Question: “Dear Jordan, I’m laughing again about your advice to ‘avoid the double is unless you’re writing dialogue for a show about organized crime.’ Grammar Guy, please never leave us who are chronically dismayed by the language lightweights, nimwits or numskulls. Once upon a time, I thought the cure could be listening to a recording of correct grammar versus bad grammar. Recently, I heard a highly successful leader misuse ‘between you and me’ (he said “I’). Is there ever a proper usage for ‘between you and I?’ (Barbara Purvis, Noblesville)
Answer: Barbara, thanks for writing in. I like the idea of listening to correctional grammar recordings. I have noticed – and perhaps you have too – that hearing or reading grammar used incorrectly seems to have much more “stickiness” in the brain than proper grammar. After years of editing, there are words I never had problems with before that I now constantly have to double check, just because I’ve seen them written incorrectly so many times.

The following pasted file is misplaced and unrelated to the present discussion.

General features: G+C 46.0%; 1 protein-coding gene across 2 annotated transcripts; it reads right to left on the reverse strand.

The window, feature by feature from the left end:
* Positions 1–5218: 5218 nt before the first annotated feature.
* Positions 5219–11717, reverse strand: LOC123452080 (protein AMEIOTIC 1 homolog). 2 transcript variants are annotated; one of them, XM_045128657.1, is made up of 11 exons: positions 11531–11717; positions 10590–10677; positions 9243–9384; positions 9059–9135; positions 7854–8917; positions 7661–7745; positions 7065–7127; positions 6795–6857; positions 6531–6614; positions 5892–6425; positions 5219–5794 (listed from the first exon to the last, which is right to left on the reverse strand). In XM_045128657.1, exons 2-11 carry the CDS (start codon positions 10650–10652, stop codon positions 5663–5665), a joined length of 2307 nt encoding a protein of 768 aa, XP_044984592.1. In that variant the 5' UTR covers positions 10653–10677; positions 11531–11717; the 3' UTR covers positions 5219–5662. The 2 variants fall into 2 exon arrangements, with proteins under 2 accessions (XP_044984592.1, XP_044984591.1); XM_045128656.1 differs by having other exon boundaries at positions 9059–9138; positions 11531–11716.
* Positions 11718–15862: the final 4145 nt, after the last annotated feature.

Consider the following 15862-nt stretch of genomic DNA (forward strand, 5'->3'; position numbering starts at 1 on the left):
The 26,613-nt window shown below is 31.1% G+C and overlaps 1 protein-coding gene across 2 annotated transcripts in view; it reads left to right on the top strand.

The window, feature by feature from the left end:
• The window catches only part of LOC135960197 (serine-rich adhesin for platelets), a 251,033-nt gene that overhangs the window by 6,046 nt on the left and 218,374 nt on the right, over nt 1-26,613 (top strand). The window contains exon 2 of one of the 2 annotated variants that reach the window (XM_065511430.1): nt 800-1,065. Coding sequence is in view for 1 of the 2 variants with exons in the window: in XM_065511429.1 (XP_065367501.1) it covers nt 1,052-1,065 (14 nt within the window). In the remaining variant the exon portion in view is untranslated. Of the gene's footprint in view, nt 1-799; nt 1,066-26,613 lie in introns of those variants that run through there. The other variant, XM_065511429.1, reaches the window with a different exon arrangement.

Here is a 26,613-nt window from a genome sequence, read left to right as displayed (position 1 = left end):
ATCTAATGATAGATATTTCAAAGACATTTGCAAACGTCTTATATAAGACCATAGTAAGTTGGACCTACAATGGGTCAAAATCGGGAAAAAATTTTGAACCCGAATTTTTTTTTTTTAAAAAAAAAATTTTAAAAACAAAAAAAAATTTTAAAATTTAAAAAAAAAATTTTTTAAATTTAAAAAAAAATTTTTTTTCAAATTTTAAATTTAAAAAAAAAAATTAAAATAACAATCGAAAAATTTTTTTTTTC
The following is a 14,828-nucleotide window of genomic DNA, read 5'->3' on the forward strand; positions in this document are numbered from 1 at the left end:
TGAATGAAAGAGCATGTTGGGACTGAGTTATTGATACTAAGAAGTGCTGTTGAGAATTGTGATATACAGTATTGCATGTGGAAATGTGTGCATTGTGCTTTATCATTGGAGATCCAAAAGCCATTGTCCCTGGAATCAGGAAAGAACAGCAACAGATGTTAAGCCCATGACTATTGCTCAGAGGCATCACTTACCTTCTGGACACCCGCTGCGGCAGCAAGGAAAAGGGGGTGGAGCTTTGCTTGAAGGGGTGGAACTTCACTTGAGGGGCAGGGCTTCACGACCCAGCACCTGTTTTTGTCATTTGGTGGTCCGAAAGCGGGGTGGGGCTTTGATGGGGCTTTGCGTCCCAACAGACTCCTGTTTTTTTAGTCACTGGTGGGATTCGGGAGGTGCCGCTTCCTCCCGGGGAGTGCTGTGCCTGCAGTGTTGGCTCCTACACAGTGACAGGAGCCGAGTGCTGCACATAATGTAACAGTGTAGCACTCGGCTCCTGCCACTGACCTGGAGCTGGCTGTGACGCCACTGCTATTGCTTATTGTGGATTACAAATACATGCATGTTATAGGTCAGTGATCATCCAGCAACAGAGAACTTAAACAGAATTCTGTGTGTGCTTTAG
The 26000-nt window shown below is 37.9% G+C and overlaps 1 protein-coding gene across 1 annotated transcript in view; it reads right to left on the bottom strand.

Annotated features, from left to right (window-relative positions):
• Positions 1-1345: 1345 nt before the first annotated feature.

At any rate, what we have in the phrase “between you and I” is a simple subject-object pronoun mismatch, and it’s one that is always incorrect. The word “between” is a preposition, and thus begins a prepositional phrase. We know that prepositional phrases require object pronouns like “him,” “us,” “them” or, in this case, “me.”
The tendency for some people to misuse “I” and “me” is due to a lack of confidence about subject-object pronoun rules. For example, a person might say “Jimmy and me went to the park.” They then get corrected (“It’s ‘Jimmy and I!’”), but the correction isn’t accompanied by an explanation of when it is appropriate to use “me.” The idea that “me” is somehow improper grammar gets internalized and “I” starts popping up where an object pronoun is needed. Reflexive pronouns, as we talked about last week with “myself,” often experience a similar misperception as more “formal” pronoun choices.
To help build up that confidence, remember this: Prepositional phrases need objects, and that means object pronouns. Throw “between you and I” in the refuse heap. While you are there, if you see any other grammar garbage lying around, shoot me an e-mail. I’m always hunting down column ideas.